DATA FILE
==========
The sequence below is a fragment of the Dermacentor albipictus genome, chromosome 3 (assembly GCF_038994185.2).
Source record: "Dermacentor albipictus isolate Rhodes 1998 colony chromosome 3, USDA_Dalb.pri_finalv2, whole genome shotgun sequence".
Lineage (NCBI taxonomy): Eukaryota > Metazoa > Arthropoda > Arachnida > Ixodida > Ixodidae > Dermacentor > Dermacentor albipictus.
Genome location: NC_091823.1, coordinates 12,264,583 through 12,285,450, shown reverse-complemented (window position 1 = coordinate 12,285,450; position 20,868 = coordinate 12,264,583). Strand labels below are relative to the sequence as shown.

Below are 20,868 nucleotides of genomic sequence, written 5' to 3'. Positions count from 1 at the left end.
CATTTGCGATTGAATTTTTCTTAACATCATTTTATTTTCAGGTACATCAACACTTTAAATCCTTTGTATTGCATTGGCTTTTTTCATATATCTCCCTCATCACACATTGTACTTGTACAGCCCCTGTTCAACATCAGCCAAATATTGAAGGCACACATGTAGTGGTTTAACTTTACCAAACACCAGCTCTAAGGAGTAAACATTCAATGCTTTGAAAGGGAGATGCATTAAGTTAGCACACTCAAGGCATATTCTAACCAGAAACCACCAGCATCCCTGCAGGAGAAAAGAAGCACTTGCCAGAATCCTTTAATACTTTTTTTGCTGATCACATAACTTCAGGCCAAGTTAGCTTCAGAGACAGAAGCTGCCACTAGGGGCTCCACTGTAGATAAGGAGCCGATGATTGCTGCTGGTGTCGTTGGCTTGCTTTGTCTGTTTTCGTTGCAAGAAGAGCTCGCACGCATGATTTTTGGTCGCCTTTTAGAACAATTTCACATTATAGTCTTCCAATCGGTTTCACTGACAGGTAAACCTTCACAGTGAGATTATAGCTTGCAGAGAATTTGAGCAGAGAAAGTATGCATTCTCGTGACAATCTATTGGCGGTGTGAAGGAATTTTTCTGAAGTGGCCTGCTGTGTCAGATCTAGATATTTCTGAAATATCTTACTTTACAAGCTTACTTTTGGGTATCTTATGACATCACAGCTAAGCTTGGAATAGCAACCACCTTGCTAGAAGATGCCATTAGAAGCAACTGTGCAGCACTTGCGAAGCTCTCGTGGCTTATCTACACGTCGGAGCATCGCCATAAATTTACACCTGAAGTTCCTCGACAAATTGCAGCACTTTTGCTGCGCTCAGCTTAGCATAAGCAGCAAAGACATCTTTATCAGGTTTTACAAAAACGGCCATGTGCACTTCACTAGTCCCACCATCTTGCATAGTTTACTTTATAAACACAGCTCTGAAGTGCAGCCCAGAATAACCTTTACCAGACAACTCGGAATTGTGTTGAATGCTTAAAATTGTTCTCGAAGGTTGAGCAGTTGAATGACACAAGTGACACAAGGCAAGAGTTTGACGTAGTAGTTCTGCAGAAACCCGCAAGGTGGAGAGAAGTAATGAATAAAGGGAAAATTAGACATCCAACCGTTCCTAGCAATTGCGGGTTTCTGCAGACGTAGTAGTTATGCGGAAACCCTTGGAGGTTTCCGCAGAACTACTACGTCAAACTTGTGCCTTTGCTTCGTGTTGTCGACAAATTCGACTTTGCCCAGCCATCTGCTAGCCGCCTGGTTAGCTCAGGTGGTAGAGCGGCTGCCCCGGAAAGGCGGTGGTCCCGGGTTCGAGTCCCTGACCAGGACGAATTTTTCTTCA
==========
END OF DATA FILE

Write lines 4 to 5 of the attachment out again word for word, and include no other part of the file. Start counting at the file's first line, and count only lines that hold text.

Genome location: NC_091823.1, coordinates 12,264,583 through 12,285,450, shown reverse-complemented (window position 1 = coordinate 12,285,450; position 20,868 = coordinate 12,264,583). Strand labels below are relative to the sequence as shown.

Below are 20,868 nucleotides of genomic sequence, written 5' to 3'. Positions count from 1 at the left end.